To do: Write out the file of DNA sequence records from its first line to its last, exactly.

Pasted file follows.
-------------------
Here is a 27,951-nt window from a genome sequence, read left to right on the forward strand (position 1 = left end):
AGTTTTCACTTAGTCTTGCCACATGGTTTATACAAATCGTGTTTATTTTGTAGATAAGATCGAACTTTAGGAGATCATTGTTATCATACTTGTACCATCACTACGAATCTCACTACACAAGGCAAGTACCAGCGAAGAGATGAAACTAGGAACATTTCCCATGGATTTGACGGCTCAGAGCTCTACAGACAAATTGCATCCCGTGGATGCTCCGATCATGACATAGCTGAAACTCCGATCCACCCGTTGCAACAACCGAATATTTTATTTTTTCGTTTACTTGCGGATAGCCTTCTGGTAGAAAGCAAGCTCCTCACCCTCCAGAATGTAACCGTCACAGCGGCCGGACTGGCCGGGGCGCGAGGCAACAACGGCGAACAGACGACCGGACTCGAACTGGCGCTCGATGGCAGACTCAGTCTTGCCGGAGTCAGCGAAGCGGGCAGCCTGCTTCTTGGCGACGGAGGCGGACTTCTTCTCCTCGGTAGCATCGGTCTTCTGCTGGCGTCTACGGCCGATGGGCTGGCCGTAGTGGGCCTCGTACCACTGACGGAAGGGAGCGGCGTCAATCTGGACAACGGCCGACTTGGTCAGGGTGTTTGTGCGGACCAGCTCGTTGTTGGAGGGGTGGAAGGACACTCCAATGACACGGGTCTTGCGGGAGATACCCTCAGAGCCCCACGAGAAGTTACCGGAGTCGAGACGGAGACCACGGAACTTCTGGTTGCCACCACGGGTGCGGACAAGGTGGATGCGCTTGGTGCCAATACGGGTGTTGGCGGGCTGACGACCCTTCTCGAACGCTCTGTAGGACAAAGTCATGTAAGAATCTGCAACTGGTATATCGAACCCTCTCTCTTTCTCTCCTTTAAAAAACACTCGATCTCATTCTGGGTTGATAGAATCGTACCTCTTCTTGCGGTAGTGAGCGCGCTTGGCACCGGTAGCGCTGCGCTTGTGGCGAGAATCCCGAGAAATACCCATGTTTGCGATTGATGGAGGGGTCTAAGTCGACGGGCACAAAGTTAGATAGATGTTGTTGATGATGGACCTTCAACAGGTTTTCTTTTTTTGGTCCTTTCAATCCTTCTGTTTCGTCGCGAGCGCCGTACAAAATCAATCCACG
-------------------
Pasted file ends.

Here is a 27,951-nt window from a genome sequence, read left to right on the forward strand (position 1 = left end):
AGTTTTCACTTAGTCTTGCCACATGGTTTATACAAATCGTGTTTATTTTGTAGATAAGATCGAACTTTAGGAGATCATTGTTATCATACTTGTACCATCACTACGAATCTCACTACACAAGGCAAGTACCAGCGAAGAGATGAAACTAGGAACATTTCCCATGGATTTGACGGCTCAGAGCTCTACAGACAAATTGCATCCCGTGGATGCTCCGATCATGACATAGCTGAAACTCCGATCCACCCGTTGCAACAACCGAATATTTTATTTTTTCGTTTACTTGCGGATAGCCTTCTGGTAGAAAGCAAGCTCCTCACCCTCCAGAATGTAACCGTCACAGCGGCCGGACTGGCCGGGGCGCGAGGCAACAACGGCGAACAGACGACCGGACTCGAACTGGCGCTCGATGGCAGACTCAGTCTTGCCGGAGTCAGCGAAGCGGGCAGCCTGCTTCTTGGCGACGGAGGCGGACTTCTTCTCCTCGGTAGCATCGGTCTTCTGCTGGCGTCTACGGCCGATGGGCTGGCCGTAGTGGGCCTCGTACCACTGACGGAAGGGAGCGGCGTCAATCTGGACAACGGCCGACTTGGTCAGGGTGTTTGTGCGGACCAGCTCGTTGTTGGAGGGGTGGAAGGACACTCCAATGACACGGGTCTTGCGGGAGATACCCTCAGAGCCCCACGAGAAGTTACCGGAGTCGAGACGGAGACCACGGAACTTCTGGTTGCCACCACGGGTGCGGACAAGGTGGATGCGCTTGGTGCCAATACGGGTGTTGGCGGGCTGACGACCCTTCTCGAACGCTCTGTAGGACAAAGTCATGTAAGAATCTGCAACTGGTATATCGAACCCTCTCTCTTTCTCTCCTTTAAAAAACACTCGATCTCATTCTGGGTTGATAGAATCGTACCTCTTCTTGCGGTAGTGAGCGCGCTTGGCACCGGTAGCGCTGCGCTTGTGGCGAGAATCCCGAGAAATACCCATGTTTGCGATTGATGGAGGGGTCTAAGTCGACGGGCACAAAGTTAGATAGATGTTGTTGATGATGGACCTTCAACAGGTTTTCTTTTTTTGGTCCTTTCAATCCTTCTGTTTCGTCGCGAGCGCCGTACAAAATCAATCCACG